Now Kelni GVG is here, and per the Minister’s own submission, they are delivering the goods to the extent that, for the first time in the history of the country, a whole Minister could openly claim real-time monitoring discovered that telcos hid GHâ‚µ300 million from us over a certain period.
WHEN ARE WE GOING TO GO BEYOND JUST TALK AND OPENLY CRACK THE WHIP ON THE OFFENDING TELCOS WITH RESPECT TO THIS PARTICULAR UNDER-DECLARATION OF REVENUE? WHEN WOULD WE MENTION THEM BY NAME AND TELL GHANAIANS EXACTLY HOW MUCH EACH OF THEM HID FROM US AND WHAT THE LEGAL CONSEQUENCES ARE FOR THEM?
The Minister mentioning it at a press conference, without saying names, is a subtle but feeble attempt to create a reputational damage for the telcos. But the truth is that she stopped short of mentioning any telco’s name, so the public would not know which telco did what and each telco would also not feel the need to speak to the matter because their names were not mentioned. That is not how a government, which claims to now have evidence that telcos hid GHâ‚µ300 million from the country should act. If you have evidence, you don’t just talk, you take action.
Let’s raise the bar and stop doing propaganda with this thing for once. If indeed we have HARD EVIDENCE against the telcos, let’s see some action. If we say the Common Platform has DISCOVERED that telcos hid GHâ‚µ300 million from us, it means we have the EVIDENCE, so let’s go beyond the talk and let the law take its course, otherwise, the Minister is just doing propaganda.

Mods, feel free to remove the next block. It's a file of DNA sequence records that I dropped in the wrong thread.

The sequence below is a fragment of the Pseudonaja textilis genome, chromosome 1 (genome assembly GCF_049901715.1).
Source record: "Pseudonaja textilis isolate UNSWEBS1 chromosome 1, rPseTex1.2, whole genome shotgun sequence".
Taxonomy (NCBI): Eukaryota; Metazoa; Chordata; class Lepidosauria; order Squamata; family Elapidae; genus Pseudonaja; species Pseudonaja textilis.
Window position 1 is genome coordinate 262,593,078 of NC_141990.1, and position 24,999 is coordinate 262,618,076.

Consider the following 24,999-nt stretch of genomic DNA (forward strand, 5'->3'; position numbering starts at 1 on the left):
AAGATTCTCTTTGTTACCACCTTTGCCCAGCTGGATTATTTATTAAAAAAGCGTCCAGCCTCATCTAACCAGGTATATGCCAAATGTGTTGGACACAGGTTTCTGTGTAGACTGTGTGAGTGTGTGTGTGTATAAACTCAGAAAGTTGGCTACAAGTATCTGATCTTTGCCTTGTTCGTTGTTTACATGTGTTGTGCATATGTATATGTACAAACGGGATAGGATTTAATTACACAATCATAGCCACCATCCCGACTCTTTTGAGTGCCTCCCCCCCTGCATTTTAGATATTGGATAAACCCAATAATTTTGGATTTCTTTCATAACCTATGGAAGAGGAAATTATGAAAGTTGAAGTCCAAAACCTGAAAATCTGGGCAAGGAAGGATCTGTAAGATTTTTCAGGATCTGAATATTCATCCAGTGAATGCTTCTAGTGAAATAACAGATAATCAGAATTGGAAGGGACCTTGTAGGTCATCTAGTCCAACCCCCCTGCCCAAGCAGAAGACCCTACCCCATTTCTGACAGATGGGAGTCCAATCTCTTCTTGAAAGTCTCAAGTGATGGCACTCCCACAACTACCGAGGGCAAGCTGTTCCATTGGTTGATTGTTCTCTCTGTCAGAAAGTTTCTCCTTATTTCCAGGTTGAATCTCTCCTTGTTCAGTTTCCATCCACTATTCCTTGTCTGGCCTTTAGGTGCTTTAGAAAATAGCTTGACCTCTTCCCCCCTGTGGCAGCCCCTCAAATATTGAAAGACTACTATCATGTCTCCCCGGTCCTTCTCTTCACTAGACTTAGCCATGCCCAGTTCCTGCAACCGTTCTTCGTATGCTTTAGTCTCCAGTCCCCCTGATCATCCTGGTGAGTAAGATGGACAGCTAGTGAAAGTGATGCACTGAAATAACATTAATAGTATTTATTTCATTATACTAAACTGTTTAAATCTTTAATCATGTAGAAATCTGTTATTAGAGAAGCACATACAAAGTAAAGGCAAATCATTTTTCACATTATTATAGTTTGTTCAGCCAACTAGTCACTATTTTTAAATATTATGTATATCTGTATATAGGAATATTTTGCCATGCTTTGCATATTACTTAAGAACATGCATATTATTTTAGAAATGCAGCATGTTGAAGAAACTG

The Minister’s generalisation could mean two things; either she wants to hold the telcos to ransom and say “we have dirt on you so you better keep following our directives or we will go all out on you” or she is afraid to mention the telcos by names and say MTN, Vodafone, AirtelTigo or Glo hid X amount from us because she knows that could earn government a lawsuit.
And deliberately holding telcos to ransom is something politicians have done and continue to do. For instance, one can mention how the Minister subtly threw in the issue of quality of service recently when she issued her directives against upfront charge of Communications Service Tax and removal of expiry dates on data bundles. The Minister has worked in the telecoms industry before and knows very well that telcos can never win against the public when it comes to quality of service, so she subtly threw it in just to whip the telcos in line, and it worked like magic.
One thing this Communications Minister is well known for is her “say it as it is” posture on issues. So one expects her to go all out on this one, particularly because she is the first Minister to have actually whipped the telcos in line to allow the real-time monitoring of their billing nodes and she is also the first Minister to openly claim she now has hard evidence that telcos indeed hid money from the state.
It is refreshing to hear the Minister say the common platform has, since its implementation, helped Ghana to make huge savings like GHâ‚µ470 million in CST, VAT, NHIL and GetFund Levy, US$1.1 million each month for running the platform and also prevent over US$205 million losses to SIMBox fraud.
It is my opinion that taking the individual telcos to book on the alleged under-declaration of GHâ‚µ300 million, based on the supposed evidence provided by the common platform, will justify the value for money argument for establishing a platform much better than throwing up figures the platform supposedly helped the country to save, when we all know that the average Ghanaian does not have any means to verify if those savings are even real, and not just wild claims by a politician just to justify the US$1.4 million we pay Kelni GVG every month.